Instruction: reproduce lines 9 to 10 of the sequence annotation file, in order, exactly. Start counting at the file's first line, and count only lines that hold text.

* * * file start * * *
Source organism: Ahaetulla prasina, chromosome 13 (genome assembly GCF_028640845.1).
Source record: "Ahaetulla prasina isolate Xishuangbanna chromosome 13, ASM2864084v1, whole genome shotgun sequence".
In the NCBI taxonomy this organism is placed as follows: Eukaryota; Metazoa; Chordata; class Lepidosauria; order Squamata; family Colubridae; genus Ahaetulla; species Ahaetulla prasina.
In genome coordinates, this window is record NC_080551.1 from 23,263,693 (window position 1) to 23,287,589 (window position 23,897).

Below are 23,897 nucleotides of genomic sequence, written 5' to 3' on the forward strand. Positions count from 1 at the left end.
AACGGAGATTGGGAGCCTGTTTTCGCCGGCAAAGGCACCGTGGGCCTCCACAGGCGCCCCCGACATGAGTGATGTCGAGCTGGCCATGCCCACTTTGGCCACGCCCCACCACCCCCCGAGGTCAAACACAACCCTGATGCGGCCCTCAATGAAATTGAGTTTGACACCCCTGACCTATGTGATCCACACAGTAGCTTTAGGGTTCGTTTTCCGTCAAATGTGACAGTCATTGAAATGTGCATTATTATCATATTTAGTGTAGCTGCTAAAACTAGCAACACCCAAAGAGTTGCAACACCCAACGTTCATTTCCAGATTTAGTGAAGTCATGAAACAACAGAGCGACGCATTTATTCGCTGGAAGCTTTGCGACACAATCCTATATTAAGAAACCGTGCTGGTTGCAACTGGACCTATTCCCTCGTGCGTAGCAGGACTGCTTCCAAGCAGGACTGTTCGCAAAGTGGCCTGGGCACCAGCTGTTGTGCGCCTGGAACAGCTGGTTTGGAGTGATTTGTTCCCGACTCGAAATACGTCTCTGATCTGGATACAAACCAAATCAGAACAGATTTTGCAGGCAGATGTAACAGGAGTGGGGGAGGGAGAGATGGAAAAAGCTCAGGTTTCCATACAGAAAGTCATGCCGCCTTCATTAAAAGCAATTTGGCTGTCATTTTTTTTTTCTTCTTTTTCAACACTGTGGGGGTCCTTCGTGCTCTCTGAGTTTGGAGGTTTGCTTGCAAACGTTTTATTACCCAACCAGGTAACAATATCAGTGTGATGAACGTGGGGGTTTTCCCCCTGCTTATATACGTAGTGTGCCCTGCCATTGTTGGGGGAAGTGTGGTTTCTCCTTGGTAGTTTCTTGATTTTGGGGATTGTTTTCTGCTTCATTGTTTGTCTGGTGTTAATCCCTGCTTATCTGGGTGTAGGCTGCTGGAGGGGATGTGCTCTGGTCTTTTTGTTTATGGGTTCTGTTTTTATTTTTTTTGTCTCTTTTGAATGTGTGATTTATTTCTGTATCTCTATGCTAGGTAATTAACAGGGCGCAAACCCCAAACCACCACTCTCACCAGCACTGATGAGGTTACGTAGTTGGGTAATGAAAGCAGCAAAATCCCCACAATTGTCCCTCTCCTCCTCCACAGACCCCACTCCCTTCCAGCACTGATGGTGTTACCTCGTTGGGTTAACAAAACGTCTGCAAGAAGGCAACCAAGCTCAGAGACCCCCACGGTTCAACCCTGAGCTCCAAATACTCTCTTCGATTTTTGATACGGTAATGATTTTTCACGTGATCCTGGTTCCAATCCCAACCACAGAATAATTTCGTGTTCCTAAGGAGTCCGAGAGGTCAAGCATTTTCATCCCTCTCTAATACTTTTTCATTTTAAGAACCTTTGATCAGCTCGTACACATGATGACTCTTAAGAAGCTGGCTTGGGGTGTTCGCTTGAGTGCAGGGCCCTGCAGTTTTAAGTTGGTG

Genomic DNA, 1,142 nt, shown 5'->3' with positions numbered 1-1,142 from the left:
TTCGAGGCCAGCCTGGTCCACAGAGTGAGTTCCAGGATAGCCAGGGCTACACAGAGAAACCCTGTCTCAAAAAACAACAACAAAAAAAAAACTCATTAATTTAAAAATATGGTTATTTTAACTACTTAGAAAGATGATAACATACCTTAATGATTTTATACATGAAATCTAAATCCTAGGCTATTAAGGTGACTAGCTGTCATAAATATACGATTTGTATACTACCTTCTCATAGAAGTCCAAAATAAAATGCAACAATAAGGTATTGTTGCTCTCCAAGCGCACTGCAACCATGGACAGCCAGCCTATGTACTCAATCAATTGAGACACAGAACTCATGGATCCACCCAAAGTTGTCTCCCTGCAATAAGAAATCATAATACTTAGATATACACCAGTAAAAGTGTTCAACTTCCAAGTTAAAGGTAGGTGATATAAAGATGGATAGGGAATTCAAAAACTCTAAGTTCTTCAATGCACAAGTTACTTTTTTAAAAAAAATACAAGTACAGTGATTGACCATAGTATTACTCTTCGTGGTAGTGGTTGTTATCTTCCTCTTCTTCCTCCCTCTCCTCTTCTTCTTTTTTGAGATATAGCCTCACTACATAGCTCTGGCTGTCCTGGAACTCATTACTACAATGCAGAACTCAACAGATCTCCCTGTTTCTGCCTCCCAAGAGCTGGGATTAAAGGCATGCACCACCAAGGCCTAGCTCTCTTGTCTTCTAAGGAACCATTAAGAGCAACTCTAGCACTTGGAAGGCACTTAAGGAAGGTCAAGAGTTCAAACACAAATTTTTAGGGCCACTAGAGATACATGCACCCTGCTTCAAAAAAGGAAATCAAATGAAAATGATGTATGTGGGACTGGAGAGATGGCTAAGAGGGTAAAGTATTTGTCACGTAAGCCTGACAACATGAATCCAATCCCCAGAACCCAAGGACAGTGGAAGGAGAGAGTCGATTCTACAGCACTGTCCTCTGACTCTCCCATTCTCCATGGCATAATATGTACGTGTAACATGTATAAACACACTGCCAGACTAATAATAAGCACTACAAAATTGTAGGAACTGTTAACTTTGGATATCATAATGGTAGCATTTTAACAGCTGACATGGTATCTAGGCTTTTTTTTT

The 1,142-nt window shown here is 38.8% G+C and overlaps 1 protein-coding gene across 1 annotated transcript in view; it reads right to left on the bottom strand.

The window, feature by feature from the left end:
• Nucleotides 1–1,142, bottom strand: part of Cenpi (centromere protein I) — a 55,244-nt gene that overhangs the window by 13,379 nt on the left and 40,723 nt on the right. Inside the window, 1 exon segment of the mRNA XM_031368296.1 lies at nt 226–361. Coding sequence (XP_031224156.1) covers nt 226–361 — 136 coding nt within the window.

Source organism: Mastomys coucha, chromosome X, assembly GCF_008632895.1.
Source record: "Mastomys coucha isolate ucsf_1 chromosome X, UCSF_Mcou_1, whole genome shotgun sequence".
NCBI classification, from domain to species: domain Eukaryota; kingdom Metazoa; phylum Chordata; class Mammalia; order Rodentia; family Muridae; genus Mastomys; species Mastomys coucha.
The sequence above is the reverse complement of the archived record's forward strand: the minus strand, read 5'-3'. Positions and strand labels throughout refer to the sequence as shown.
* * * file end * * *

The 1,142-nt window shown here is 38.8% G+C and overlaps 1 protein-coding gene across 1 annotated transcript in view; it reads right to left on the bottom strand.

The window, feature by feature from the left end: